In relativity theory, fast-moving clocks tick more slowly than slow-moving ones. The effect increases as one approaches the speed of light. But what happens at the speed of light? Do photons experience time? In this video, Don Lincoln lays out what we know about this interesting question.
Royal Holloway University of London and the National Physical Laboratory bring expertise and research capabilities to the SQMS Center as new partnership institutions.
In the seminar, a physicist from the Argonne National Laboratory shared his passion and expertise in Chinese calligraphy.
The 56th annual Fermilab Users Meeting, “New Ideas for Future Projects,” will take place June 28-30.
Neurodivergent physicists face barriers in STEM, but there are also benefits to being who they are.
On Thursday afternoon, a contracted construction worker sustained injuries as a result of a fall at Fermilab’s PIP II construction area of the Batavia campus.
The first EPICS collaboration meeting ever hosted at Fermilab recently took place.
Creating a startup to commercialize technology developed during research is a risky road for physicists and engineers, but the help of experts can improve their chances.
The 2023 Strategic Program for Innovation at the National Labs cohort recently visited the lab.
Stefano Miscetti will help lead the Mu2e experiment into its commissioning phase.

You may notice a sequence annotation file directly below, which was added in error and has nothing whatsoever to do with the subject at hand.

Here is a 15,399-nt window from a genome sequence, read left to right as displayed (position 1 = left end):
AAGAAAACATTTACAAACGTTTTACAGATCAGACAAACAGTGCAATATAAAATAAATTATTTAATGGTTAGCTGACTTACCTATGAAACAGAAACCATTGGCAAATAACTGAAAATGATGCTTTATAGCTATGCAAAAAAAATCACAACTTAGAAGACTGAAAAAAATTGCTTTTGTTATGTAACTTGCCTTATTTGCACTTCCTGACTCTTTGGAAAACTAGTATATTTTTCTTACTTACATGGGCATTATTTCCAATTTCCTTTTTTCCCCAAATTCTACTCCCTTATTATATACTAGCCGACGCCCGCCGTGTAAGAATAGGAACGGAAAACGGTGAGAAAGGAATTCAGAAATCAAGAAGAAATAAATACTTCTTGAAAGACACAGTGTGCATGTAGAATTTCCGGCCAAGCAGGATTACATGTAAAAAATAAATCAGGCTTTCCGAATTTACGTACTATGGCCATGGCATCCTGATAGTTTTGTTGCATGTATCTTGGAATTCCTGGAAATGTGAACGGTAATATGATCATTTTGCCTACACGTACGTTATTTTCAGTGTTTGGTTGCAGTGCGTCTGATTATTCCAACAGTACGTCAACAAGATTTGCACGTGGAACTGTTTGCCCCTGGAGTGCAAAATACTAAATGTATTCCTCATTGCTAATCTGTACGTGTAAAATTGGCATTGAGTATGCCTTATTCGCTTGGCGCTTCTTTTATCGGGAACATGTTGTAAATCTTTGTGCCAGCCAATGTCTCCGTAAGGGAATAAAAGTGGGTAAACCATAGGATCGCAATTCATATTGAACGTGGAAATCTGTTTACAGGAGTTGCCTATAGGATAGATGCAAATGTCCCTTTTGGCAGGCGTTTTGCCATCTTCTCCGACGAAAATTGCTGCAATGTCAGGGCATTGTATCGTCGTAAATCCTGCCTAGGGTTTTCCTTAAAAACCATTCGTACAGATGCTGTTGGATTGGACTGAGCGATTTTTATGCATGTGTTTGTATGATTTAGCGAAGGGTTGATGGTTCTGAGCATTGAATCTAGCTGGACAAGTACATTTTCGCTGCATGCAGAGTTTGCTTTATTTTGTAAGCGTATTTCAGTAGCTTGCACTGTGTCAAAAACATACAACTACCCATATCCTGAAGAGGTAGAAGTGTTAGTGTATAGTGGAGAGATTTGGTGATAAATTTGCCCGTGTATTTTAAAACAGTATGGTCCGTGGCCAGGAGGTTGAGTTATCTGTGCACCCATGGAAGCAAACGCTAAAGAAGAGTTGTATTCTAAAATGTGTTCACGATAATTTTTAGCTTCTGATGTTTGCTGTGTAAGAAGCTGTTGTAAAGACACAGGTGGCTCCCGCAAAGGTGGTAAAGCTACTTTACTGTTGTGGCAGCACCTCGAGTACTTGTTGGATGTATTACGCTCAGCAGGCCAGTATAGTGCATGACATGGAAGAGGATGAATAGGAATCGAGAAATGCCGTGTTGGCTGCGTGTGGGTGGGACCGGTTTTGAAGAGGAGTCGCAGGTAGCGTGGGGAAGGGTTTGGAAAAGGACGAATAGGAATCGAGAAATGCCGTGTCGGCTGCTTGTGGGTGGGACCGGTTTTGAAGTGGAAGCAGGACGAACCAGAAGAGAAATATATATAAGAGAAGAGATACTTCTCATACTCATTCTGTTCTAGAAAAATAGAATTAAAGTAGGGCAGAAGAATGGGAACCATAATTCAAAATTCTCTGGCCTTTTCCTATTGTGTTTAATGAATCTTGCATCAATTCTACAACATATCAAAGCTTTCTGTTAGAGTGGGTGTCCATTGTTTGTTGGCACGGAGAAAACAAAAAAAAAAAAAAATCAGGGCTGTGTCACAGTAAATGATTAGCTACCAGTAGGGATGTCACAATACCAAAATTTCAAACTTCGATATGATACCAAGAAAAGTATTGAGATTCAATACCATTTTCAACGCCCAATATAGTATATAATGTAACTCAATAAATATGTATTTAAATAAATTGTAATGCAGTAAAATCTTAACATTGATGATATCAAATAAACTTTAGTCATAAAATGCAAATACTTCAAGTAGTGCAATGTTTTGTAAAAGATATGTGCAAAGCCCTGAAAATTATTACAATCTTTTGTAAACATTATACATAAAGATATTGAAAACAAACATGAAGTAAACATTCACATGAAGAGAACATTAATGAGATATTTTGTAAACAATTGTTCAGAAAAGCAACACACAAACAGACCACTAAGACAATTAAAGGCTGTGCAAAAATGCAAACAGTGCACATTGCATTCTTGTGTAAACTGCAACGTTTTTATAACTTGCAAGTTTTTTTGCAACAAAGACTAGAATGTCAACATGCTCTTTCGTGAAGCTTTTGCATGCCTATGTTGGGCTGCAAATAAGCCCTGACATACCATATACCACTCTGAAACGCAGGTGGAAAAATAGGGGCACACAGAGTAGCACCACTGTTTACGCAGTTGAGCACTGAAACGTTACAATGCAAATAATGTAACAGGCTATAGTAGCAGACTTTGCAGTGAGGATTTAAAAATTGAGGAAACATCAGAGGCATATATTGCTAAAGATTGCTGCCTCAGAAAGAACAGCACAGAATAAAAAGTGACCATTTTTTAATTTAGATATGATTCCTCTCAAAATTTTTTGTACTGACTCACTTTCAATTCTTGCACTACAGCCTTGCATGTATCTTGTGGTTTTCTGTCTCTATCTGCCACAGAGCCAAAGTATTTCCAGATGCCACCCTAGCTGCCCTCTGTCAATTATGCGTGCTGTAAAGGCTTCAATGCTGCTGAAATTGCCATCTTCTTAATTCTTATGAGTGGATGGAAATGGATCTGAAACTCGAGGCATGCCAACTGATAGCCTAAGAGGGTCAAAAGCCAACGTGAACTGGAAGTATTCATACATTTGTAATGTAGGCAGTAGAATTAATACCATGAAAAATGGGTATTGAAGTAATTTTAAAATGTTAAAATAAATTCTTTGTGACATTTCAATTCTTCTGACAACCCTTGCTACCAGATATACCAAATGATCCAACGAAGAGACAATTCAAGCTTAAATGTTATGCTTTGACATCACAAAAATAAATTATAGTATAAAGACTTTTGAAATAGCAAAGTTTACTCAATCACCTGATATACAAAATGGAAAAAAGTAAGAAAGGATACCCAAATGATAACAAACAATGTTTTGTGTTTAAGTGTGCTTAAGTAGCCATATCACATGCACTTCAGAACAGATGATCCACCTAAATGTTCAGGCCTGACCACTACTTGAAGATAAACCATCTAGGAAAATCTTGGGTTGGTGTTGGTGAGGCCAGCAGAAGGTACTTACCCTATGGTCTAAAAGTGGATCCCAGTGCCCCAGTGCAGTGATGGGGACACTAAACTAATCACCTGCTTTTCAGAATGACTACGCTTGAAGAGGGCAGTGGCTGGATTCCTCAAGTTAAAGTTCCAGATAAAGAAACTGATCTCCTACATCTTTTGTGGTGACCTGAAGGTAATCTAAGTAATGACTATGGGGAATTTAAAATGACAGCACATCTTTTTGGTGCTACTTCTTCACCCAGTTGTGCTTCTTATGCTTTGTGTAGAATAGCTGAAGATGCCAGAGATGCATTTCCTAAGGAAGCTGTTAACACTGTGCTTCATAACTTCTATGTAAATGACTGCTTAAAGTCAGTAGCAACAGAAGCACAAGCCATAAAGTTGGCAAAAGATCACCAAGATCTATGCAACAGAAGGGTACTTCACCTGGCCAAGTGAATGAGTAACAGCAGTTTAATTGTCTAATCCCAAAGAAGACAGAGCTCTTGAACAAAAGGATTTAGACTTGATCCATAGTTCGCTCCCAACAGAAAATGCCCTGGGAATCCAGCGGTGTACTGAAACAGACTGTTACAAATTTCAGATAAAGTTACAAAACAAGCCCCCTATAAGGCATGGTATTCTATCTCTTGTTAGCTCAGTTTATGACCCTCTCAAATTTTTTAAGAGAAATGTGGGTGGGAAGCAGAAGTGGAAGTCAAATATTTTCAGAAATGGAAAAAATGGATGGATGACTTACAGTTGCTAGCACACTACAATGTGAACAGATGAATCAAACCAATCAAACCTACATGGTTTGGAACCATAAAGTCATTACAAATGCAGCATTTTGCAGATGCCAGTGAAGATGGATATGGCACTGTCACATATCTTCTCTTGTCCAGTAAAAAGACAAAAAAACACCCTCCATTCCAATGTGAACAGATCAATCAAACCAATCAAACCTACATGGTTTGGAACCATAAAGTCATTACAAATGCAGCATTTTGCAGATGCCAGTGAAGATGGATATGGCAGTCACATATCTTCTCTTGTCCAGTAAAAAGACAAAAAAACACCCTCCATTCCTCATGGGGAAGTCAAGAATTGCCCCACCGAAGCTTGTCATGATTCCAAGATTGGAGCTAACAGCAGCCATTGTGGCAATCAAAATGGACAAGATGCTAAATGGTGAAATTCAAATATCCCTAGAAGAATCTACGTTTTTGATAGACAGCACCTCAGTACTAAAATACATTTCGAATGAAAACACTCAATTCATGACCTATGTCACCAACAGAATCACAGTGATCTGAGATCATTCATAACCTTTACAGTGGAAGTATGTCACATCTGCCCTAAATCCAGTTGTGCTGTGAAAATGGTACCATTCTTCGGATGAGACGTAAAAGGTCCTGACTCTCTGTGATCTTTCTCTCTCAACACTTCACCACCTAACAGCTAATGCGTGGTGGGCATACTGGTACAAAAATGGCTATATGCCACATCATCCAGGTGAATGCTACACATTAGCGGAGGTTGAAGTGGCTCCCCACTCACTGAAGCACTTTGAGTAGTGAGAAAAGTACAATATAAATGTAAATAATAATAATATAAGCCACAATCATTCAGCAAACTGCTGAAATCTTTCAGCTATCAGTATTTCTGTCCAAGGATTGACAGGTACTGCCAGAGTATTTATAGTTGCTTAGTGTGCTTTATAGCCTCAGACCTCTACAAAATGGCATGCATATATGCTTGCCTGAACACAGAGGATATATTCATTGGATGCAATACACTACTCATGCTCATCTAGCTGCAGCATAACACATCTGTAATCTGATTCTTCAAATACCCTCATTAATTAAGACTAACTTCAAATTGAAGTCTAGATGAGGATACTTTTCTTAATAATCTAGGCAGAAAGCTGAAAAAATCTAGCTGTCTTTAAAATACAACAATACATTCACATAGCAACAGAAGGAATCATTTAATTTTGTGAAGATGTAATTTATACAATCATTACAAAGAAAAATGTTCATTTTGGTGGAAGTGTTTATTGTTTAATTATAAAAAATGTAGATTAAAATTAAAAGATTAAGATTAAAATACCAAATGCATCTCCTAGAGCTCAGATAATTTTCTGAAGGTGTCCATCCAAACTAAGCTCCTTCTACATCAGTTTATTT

As you drive through Fermilab, please be cautious of wildlife that may share the road.
This year, four of Fermilab’s CMS postdoctoral researchers were among those invited to share their work and the work of their colleagues at a series of particle physics conferences.
IN THE NEWS
From the Innovation News Network, May 31, 2023: Editor Georgie Purcell interviews Sean Foster, Research Scientist at Boston University, and Elia Bottalico, Postdoctoral Researcher at the University of Liverpool, who are both heavily involved on the Muon g-2 experiment. The g-2 collaboration scientists are in the final stages of data analysis for Runs 2 and 3 and are preparing to announce the results later this year.
From Big Think – Don Lincoln, May 26, 2023: The search for the smallest particles remains one of science’s greatest pursuits. By today’s measurements, quarks and leptons are the smallest known building blocks in nature, yet researchers wonder if perhaps quarks and leptons are built of even smaller things. Scientists and researchers continue to to look for smaller objects inside quarks and leptons using accelerators like CERN’s Large Hadron Collider.